1023 Dupilumab Suppresses Th2 Inflammation In Adult Asthma and Atopic Dermatitis

Friday, 13 December 2013
Michigan Ballroom (Westin - Michigan Avenue)

Brian Swanson, PhD , Sanofi, Bridgewater, NJ

Jeffrey Ming, MD, PhD , Sanofi, Bridgewater, NJ

Haobo Ren, PhD , Regeneron Pharmaceuticals, Inc., Basking Ridge, NJ

Lin Wang, PhD , Sanofi, Bridgewater, NJ

Sally Wenzel, MD , University of Pittsburgh, Division of Pulmonary, Allergy, and Critical Care Medicine, Pittsburgh, PA

Lisa Beck, MD , University of Rochester, School of Medicine & Dentistry, Rochester, NY

Thomas Diciccio, PhD , Regeneron Pharmaceuticals, Inc., Tarrytown, NY

Yongtao Li, PhD , Sanofi, Bridgewater, NJ

Pavel Belomestnov, PhD , Regeneron Pharmaceuticals, Inc., Tarrytown, NY

Neil Graham, MD , Regeneron Pharmaceuticals, Inc., Tarrytown, NY

Gianluca Pirozzi, MD , Sanofi, Bridgewater, NJ

Jennifer Hamilton, PhD , Regeneron Pharmaceuticals, Inc., Tarrytown, NY

Linda Williams, RPh


Dupilumab (DPL) is a fully human IL-4Rα monoclonal antibody that potently inhibits both IL-4 and IL-13 signaling, drivers of T-helper 2 (Th2) mediated inflammation. In early clinical trials, DPL has recently been evaluated in proof-of-concept studies in asthma and atopic dermatitis (AD).


The clinical trial design and results in adult patients were previously reported for asthma (NEJM 2013;368:2455) and AD (JID 2013;133:S177-S178). In the asthma study, inhaled glucocorticoids and long-acting beta-agonist were withdrawn after week 4 [W4] of 12 weeks of qw DPL [300 mg] or placebo [PBO].  Asthma exacerbation occurrence was the primary endpoint.  Fractional exhaled nitric oxide (FeNO) and blood eotaxin-3, TARC and IgE were measured as pharmacodynamic markers. Two AD studies in adults with moderate-to-severe AD evaluated DPL (75, 150, 300 mg) or PBO qw for 4 weeks on itch (5D pruritus questionnaire), Eczema Area and Severity Index (EASI), TARC and total IgE.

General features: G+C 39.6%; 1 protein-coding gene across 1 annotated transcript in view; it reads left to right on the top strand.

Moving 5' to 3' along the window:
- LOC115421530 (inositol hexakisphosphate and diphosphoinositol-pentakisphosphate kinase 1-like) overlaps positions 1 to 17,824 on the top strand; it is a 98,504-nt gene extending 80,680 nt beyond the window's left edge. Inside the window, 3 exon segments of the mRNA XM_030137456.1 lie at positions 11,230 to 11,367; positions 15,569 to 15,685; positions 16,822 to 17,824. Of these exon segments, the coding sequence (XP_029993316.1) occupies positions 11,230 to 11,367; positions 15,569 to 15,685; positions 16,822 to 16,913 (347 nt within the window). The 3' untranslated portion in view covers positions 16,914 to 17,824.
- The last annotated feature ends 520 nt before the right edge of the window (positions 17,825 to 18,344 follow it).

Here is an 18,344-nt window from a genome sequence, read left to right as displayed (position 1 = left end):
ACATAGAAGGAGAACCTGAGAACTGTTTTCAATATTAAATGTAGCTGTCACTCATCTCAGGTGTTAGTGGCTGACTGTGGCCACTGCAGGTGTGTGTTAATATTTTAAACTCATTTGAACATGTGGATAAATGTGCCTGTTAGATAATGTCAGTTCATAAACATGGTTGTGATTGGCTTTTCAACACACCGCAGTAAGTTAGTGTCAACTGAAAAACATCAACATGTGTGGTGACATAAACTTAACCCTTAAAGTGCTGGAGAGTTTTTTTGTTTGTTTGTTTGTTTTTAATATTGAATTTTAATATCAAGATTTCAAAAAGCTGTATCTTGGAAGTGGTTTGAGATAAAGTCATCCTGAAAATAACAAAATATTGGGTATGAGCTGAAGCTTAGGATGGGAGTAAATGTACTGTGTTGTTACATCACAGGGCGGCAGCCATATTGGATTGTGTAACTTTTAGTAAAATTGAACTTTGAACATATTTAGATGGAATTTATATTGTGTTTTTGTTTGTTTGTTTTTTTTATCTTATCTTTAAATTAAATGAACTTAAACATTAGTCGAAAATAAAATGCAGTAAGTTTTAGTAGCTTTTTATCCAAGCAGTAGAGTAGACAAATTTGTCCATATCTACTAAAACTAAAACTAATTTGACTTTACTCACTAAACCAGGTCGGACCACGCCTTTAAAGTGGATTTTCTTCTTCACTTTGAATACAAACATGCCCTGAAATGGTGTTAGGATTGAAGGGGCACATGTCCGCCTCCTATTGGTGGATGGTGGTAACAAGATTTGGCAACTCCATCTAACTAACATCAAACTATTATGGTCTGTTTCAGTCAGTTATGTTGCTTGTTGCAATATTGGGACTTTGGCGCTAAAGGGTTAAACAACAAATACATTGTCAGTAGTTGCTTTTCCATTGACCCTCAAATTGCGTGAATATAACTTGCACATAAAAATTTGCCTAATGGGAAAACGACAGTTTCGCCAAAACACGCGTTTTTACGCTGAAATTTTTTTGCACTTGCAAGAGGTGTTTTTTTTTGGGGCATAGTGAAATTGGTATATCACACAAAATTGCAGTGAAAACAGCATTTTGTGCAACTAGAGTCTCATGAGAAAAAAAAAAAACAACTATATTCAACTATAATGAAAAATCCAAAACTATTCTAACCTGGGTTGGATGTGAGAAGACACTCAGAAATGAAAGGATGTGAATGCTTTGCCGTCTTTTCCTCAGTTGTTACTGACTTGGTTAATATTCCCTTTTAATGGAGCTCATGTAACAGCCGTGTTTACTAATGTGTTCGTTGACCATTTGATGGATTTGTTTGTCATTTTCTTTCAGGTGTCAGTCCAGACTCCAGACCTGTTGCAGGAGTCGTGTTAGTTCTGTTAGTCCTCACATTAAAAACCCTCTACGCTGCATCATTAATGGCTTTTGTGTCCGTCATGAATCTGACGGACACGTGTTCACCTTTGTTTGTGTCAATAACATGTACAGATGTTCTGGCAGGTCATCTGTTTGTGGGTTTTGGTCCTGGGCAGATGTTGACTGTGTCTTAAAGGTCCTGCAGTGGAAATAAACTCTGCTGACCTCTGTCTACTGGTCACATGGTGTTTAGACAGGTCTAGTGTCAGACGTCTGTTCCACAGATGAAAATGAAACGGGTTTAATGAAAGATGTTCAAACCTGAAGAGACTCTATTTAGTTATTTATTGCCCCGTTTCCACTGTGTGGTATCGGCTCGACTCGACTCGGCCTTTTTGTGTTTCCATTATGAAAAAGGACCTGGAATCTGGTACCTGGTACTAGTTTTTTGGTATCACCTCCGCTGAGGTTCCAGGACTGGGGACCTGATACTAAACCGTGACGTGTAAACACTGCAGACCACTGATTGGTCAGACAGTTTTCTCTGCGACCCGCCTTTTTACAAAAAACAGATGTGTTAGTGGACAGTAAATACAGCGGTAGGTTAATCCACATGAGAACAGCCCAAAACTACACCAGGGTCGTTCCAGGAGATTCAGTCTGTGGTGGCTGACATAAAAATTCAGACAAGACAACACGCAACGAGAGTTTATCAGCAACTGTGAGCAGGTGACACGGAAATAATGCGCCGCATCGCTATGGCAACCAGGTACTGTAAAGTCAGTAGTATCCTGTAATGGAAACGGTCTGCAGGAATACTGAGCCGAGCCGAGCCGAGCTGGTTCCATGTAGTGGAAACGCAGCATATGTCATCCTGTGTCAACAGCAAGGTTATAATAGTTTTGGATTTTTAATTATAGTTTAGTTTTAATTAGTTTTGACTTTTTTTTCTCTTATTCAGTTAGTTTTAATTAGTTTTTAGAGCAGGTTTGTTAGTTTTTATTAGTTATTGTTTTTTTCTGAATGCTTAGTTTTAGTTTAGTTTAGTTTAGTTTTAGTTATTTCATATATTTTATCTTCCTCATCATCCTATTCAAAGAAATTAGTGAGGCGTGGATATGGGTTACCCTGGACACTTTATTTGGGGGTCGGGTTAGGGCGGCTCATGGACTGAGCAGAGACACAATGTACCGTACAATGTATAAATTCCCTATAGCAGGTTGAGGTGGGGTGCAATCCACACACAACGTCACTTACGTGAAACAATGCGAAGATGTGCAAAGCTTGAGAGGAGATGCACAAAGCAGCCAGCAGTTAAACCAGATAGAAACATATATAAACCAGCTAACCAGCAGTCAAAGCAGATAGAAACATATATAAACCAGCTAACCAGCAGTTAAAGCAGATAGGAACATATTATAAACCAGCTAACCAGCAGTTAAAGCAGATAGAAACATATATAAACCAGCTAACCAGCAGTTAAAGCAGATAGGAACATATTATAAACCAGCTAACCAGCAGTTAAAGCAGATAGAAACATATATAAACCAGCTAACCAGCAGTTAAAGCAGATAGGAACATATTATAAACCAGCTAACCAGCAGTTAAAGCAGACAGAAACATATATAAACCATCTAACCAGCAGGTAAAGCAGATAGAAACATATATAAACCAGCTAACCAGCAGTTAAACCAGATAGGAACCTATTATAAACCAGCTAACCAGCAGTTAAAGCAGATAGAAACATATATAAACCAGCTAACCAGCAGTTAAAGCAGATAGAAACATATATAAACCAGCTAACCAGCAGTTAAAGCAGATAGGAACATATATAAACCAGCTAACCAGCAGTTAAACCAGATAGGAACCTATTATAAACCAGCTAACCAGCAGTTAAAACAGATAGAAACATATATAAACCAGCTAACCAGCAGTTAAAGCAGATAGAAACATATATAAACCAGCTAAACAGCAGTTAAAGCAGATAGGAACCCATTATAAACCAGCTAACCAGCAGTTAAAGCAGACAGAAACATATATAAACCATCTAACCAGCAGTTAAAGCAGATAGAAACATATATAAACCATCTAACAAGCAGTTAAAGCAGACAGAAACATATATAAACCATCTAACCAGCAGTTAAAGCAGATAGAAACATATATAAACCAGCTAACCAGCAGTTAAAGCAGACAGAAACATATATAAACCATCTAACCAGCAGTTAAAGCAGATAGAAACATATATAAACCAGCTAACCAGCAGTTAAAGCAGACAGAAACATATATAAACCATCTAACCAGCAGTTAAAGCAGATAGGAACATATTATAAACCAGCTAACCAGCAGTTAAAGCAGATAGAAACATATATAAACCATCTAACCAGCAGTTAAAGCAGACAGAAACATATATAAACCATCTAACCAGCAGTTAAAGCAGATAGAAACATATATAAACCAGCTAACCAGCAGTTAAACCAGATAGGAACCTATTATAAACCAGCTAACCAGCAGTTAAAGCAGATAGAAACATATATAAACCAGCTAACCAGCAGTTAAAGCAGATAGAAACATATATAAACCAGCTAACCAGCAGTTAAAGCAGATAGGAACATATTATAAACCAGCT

DPL was generally well tolerated in asthma and AD. The most frequent adverse events associated with DPL treatment were nasopharyngitis and headache. Key efficacy endpoints were achieved in both asthma and AD. In asthma, DPL significantly suppressed (mean % change from baseline) TARC (W4: -29 DPL vs. +7 PBO; W12: -26 DPL vs. +8 PBO), eotaxin-3 (W4: -37 DPL vs. +3 PBO; W12: -46 DPL vs. +5 PBO), total IgE (W4: -10 DPL vs. +14 PBO; W12:  -37 DPL vs. +6 PBO) and FeNO (mean % change from baseline W4: -40 DPL vs. -5 PBO; W12: -29 DPL vs. +35 PBO). Improvement in FEV1 and the reduction in FeNO were significantly correlated.  In AD, 300 mg DPL markedly suppressed TARC (mean -66% DPL vs. -8% PBO) at W4.  IgE gradually declined (300 mg, mean -31% DPL vs. +9% for PBO at W12, 9 wks after last dose).  TARC levels significantly correlated with the 5D pruritus score at baseline and W4.


The suppression by DPL of Th2 biomarkers in both asthma and AD concur with improvement in key clinical endpoints. Declines in TARC, as well as eotaxin-3 in asthma, suggest that DPL suppresses Th2-mediated secretion of chemotaxins that perpetuate inflammation. Declines in IgE indicate that DPL suppresses Th2-mediated polarization of Ig-producing cells.  A reduction in FeNO demonstrated a reduction in airway inflammation, which correlated with improved lung function (FEV1). The correlation of pruritus with TARC suggests Th2 inflammation may, in part, mediate itch in AD.